Musical Monday: Student Tour (1934)

It’s no secret that the Hollywood Comet loves musicals.
In 2010, I revealed I had seen 400 movie musicals over the course of eight years. Now that number is over 600. To celebrate and share this musical love, here is my weekly feature about musicals.

This week’s musical:
Student Tour (1934) – Musical #255


Charles Reisner

Jimmy Durante (billed as Jimmie Durante), Charles Butterworth, Maxine Doyle, Phil Regan, Douglas Fowley, Florine McKinney, Monte Blue, Mischa Auer (uncredited), Bruce Bennett (uncredited), James Ellison (uncredited), Dick Foran (uncredited), Ann Rutherford (uncredited), Arthur Treacher (uncredited)
Himself: Nelson Eddy

The Bartlett College crew team is scheduled to sail for a world tour competition. The problem is, the whole team is flunking philosophy class. So they don’t miss out on the tour, Ann (Doyle) convinces the philosophy teacher, who is her uncle, (Buttersworth) to travel with the crew team and give the exam aboard. This is because she’s in love with the team’s captain, Bobby Kane (Regan).

• Nelson Eddy’s second feature filmed and is playing himself.
• All the songs are written by Arthur Freed and Nacio Herb Brown, except for one. Jimmy Durante wrote his own song, “I Say It With Music” that he performed.
• Jimmy Durante is billed as Jimmie Durante.
• Betty Grable appears in an uncredited role. Though uncredited, Grable performs two songs with Phil Regan, including “Snake Dance” and “A New Moon Is Over My Shoulder.”
• Several leading-men-to-be appear in uncredited roles, like Bruce Bennett, James Ellison and Dick Foran

Charles Butterworth and Jimmy Durante in “Student Tour” (1934)

• The billing, describing each character, such as “Lillith – the Campus Vamp” or “Bobby Kane – Captain and Stroke of the Crew”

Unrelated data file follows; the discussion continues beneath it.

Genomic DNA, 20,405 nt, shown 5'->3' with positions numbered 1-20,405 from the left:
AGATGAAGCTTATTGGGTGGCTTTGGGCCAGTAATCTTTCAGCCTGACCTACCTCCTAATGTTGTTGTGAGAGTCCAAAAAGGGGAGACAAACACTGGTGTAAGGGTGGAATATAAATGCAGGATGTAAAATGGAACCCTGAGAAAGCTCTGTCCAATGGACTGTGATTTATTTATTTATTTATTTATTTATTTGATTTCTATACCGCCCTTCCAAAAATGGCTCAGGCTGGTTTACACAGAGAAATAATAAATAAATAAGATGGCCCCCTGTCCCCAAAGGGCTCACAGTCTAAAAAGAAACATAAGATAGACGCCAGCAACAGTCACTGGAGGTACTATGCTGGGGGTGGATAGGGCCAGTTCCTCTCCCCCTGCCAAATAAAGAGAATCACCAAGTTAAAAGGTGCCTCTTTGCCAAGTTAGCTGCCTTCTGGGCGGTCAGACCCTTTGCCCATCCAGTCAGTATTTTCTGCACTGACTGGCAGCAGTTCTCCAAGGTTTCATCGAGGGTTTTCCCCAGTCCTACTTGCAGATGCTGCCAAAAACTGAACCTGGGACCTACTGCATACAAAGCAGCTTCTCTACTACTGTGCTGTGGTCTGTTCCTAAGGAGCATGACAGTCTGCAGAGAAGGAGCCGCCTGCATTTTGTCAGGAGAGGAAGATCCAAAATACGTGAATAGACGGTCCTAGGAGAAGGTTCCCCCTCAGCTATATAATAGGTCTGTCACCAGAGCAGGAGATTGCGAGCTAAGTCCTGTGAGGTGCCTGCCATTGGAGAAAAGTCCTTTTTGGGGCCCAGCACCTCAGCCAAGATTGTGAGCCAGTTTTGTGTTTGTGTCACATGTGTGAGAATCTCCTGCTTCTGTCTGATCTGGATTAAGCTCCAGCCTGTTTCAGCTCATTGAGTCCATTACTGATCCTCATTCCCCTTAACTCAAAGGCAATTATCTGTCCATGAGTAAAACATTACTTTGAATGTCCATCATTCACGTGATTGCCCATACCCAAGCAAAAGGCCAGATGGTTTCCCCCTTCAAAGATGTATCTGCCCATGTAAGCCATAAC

Notable Songs:
• “A New Moon Is Over My Shoulder” performed by Betty Grable and Phil Regan
• “The Snake Dance” performed by Betty Grable and Phil Regan
• “From Now On” performed by Maxine Doyle
• “I Say It With Music” performed by Jimmy Durante

My review:in
In 1934, the Hollywood Reporter called “Student Tour” (1934) “a swell piece of nonsense,” which is a pretty appropriate summation of this film.

The 1930s were brimming with collegiate musicals and films, that feature more fun and romance and less studying.

“Student Tour” is no different. We begin in a college setting in the first few minutes. The crew team wins their races but they aren’t winning in the classroom. Because the whole team is going to fail philosophy, they may not be able to go on their world tour!

But somehow they still are able to, when it’s determined that they can study on ship and take their exam there (you can imagine how well that would work out).

The scene shifts from the college campus to a cruise ship. On the cruise ship there’s music, swimming, romance and even a masquerade ball with a mysterious masked girl leading.

I felt like the film was going along just fine until the boat started docking. The antics ashore were a little annoying, especially those involving Charles Butterworth and Jimmy Durante.

The film has some lovely songs performed by crooner Phil Regan. Betty Grable has a small uncredited role, but she performs a couple of songs. For reference, this was the same year that Betty Grable performed “Let’s Knock Knees” with Edward Everett Horton in “The Gay Divorcee.”

It’s a simple story with lovely original songs. Also as far as the talent – Phil Regan, Maxine Doyle and Florine McKinney as our young leads – they all got their start in films in the early to mid-1930s, and most of them didn’t succeed in films past the 1930s. Jimmy Durante and Charles Butterworth are the two most famous actors in the film.

While they aren’t usually anything to write home about, I like early 1930s musicals like this one. They’re past the slump of figuring out sound, but also not as big and flashy as what Busby Berkeley was putting on over at Warner Bros.

Starlets and an outline of Jimmy Durante’s face.

Check out the Comet Over Hollywood Facebook page, follow on Twitter at @HollywoodComet or e-mail at

Thank you for reading! What do you think?

Fill in your details below or click an icon to log in: Logo

You are commenting using your account. Log Out /  Change )

Twitter picture

You are commenting using your Twitter account. Log Out /  Change )

Facebook photo

You are commenting using your Facebook account. Log Out /  Change )

Connecting to %s

This site uses Akismet to reduce spam. Learn how your comment data is processed.